As we were within 30 miles we knew that we had to visit Hull, it being the European City of Culture for 2017. Our expectations weren’t great but we wanted to go anyway.
Before Hull though we decided to visit Beverley, for which our expectations were higher. And it was nearer to where we were staying of course!
We parked on the road by the police station and 1st impressions were great as we walked into town. Lovely, big houses lined the route + some very unusual smaller properties. Approaching the town centre we found the only remaining town gate, North Bar (which is Grade I listed) – the streets leading up to and from it are called North Bar Without and North Bar Within…
There were originally many more gates, bars and ditches protecting the town, but all that are left nowadays are some wonderful street names – Newbegingate, Lairgate and Keldgate . There is also Flemingate, now a regenerated area of shops, cinemas, bars and restaurants.
It was market day so there was a lot going on in the town centre. As well as the minster itself there is another beautiful church, St Marys . I’m sorry but it’s impossible to write about Beverley or Hull without mentioning a church! I’ll keep it short and just show you via photos 🙂
When we made it to the Minster itself we couldn’t actually go in straight away as there was a wedding in progress. Once we were able to go in we could see what an amazing venue this was for such an occasion!
A little more wandering and we found the guildhall and some almshouses and also the bandstand became more visible as the market packed up!
The following day, Sunday, we headed back out to Hull. With low expectations we were very, very pleasantly surprised by what awaited us.
We found our way to Princes Quay Shopping Centre to park – which cost us just £2 to park for about 4 hours (I think this was just because it was Sunday, but we were still happy with it!) The shopping centre itself was very good and included restaurants that were open into the evening, so no problem with the car park closing…)
We emerged into Queen Victoria Square, dominated by a statue of Queen Victoria, but also with spouting pavement fountains being enjoyed by children and parents alike. The remains of Beverley Gate are to be found here (where King Charles I was refused entry to the city in 1642, one of the first acts in the civil war).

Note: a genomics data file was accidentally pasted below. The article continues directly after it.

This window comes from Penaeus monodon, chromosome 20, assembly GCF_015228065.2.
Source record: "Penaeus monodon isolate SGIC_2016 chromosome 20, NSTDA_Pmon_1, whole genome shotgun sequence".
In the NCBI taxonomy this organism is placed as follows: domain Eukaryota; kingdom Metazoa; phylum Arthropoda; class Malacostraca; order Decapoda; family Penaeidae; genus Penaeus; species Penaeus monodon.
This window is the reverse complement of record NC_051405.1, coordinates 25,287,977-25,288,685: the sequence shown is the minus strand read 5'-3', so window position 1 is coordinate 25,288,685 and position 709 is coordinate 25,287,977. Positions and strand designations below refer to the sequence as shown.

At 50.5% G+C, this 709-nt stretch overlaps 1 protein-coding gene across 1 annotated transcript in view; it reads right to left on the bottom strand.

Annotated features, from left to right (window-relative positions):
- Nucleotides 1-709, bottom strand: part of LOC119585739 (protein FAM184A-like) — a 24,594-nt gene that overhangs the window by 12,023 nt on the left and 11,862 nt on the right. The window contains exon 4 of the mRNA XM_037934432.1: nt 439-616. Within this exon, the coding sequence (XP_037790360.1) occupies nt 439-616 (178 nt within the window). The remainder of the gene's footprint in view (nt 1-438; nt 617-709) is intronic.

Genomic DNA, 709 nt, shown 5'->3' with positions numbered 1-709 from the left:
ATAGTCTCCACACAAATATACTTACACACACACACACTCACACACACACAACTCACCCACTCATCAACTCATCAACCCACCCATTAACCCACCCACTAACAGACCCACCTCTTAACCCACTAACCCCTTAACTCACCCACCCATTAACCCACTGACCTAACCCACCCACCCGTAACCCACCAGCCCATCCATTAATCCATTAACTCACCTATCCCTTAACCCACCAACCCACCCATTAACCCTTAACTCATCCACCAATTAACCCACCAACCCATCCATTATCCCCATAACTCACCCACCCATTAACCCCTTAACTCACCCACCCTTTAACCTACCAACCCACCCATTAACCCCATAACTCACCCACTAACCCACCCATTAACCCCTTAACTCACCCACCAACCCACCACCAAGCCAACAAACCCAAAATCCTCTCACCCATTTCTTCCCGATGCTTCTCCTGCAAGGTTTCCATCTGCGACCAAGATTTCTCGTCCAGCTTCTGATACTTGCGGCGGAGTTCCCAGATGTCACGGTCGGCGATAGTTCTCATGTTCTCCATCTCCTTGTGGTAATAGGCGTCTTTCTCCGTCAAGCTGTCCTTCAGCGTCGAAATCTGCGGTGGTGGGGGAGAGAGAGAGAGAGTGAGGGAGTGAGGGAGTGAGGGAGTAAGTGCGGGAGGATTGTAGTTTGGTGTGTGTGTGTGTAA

Here we visited the Maritime Museum, one of the many free museums in the city, and an interesting wander through seafaring history, with tales of the cod wars, skeletons of whales and including an exhibit put together by Bill Bailey – his ‘Cabinet of Curiosities’.
From here we made our way to the Minster Square where we had a spot of lunch before having a quick look around the minster. We also found a lovely little cobbled street and the old grammar school which boasts a couple of famous scholars from history, including William Wilberforce. It is a museum, but wasn’t open when we visited.
After visiting the minster (those pools of water were another decorative addition – they’re not just puddles!), we headed out to the regenerated harbour, lined as it is with pubs, bars and restaurants. There had been a festival the day before that apparently brought about 30,000 people into the city – we were happy that we chose Sunday to visit! The marina is lovely. We also found an historic gentleman’s convenience (just gentleman’s, no ladies…) in the middle of the road behind the minster… Astride these toilets is a statue commemorating ‘King Billy’.
Now, in our busy afternoon, we found Ye Olde White Hart, hidden away as it was down a little alleyway with plaques in the pavements at both the front and back entrances. This pub is an absolute delight with an awful lot of history – you are invited to browse before you’ve even ordered a drink (and the barmaid has a few stories to tell as well 🙂 ).
There is a skull in a case in the corner of one of the bars and two plotting rooms upstairs (the plotting in question being to do with the civil war). I’m so glad we stopped for a drink rather than just having a quick look!
On our way back to the car we found two more little delights, one of which was the smallest window in the world, located in the George Hotel on The Land of Green Ginger (that’s the street name..) – from here the porter looked out for carriages arriving. Even though the sign telling you about it was right next to it, we still couldn’t see it and were very confused! However, Calv was not leaving until he’d found it, and so he did 🙂
We also found the Hepworth shopping arcade now filled with an eclectic mix of shops, but also where the first Marks & Spencer’s penny stall was established 🙂
We had a lovely time in Hull and would definitely visit again. It looks like there is probably a really good nightlife there as well and so it would be a good spot for a weekend away – there’s plenty of places to stay along the riverside and beyond.
Before returning to the van we also went to Paull to try to visit Fort Paull, as Calv used to park there when he was driving. It was pretty disappointing, as it was somewhat different to how he remembered it and also very expensive to enter for what it was. Luckily we were too late to actually visit, but we did try to interact with the woman in the ticket office – unfortunately she wasn’t having any of it!!
We took the opportunity to walk around the outside and take in the views across the Humber, including spotting the bridge in the distance.
We loved our day in Hull and would urge anybody who has never thought of visiting to think again – Hull should be on everybody’s list of places to go 🙂